I watched Kony 2012
Isn't it obvious that this was the way the people of the United States were convinced to send "military advisors" to Vietnam? For what purpose?
There are similarities. This might be a very slick covert ploy, perhaps CIA funded, to convince the American public that deploying the U S military to Uganda is the right thing to do, or perhaps, the very amiable, even lovable protagonist has been duped - and has used his own ample abilities and talents and those of his son to forward actions that in retrospect he and his son may someday regret due to the U S invasion that has totally destroyed Central Africa so that the IMF can appoint "technocrats" in lieu of elected officials to administer countries and decide who should be allowed to exploit the natural resources and strategic military locations.
WHY DO I BELIEVE THIS? If the United States wanted to take out Kony and his army, the United Stares has surveillance platforms that control drones with voice print and biometric identification technology that could do so easily. Obviously the 100 "advisors" are just foreshadowing of increased U S intervention in the region, and all with the desire to "save the children." Not to find and neutralize "weapons of mass destruction" as in Iraq, but to save children being turned into sex slaves and child soldiers.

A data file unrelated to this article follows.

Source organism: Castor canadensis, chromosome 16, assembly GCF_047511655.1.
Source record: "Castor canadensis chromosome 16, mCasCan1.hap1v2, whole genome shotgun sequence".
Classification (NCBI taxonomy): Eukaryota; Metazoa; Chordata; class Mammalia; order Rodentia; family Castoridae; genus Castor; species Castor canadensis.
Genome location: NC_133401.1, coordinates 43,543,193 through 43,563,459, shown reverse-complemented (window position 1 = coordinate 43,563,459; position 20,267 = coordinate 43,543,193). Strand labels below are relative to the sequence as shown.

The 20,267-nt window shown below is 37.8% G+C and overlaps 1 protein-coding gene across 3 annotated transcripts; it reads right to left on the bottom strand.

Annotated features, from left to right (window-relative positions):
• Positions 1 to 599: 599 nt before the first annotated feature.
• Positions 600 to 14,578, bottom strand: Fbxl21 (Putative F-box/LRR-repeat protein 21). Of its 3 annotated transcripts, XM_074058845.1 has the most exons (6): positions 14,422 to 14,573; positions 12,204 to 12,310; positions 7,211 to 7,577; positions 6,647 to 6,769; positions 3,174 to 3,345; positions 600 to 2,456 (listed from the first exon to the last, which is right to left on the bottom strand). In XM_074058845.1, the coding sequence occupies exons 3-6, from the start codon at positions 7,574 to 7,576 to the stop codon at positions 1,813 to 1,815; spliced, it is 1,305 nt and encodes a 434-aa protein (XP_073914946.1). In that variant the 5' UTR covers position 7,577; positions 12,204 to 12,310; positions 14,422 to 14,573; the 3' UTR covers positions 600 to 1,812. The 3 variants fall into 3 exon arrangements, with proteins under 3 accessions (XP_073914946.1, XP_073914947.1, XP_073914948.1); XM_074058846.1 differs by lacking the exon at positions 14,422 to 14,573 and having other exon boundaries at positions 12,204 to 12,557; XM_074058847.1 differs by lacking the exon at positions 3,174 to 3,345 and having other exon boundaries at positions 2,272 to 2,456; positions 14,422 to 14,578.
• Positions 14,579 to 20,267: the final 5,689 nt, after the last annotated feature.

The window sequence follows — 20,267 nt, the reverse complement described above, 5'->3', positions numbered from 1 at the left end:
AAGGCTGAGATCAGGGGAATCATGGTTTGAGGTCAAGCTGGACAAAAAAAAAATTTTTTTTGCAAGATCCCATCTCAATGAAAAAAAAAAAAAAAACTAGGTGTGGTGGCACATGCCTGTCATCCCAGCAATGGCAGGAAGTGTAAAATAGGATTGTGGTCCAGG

Why do I bring this up? Not that I condone or in any way agree with Kony abducting 30 thousand innocent children, but this number - even if accurate - pales in comparison to government or government contractor or independent child abductions for the purpose of slave labor or slave sex worldwide. The question persists, why not expose the exploitation of children in the United States? Why Uganda?
Please do your own research on this issue. I may be wrong.
Sunday 11th of March update edit: The Kony 2012 video seemed familiar to me, but I could not place it until just now. The plot resembles a movie entitled "Blood Diamonds." Today - I read the Saturday-Sunday edition of the International Herald Tribune - The Global edition of the New York Times, and learned this "viral web video more than 50 million views, there does exist some differences of opinion regarding basic statements in the narrative and Kony 2012 might be considered for an Oscar.
Last edited by xfiltrate; 11 Mar 2012 at 18:45.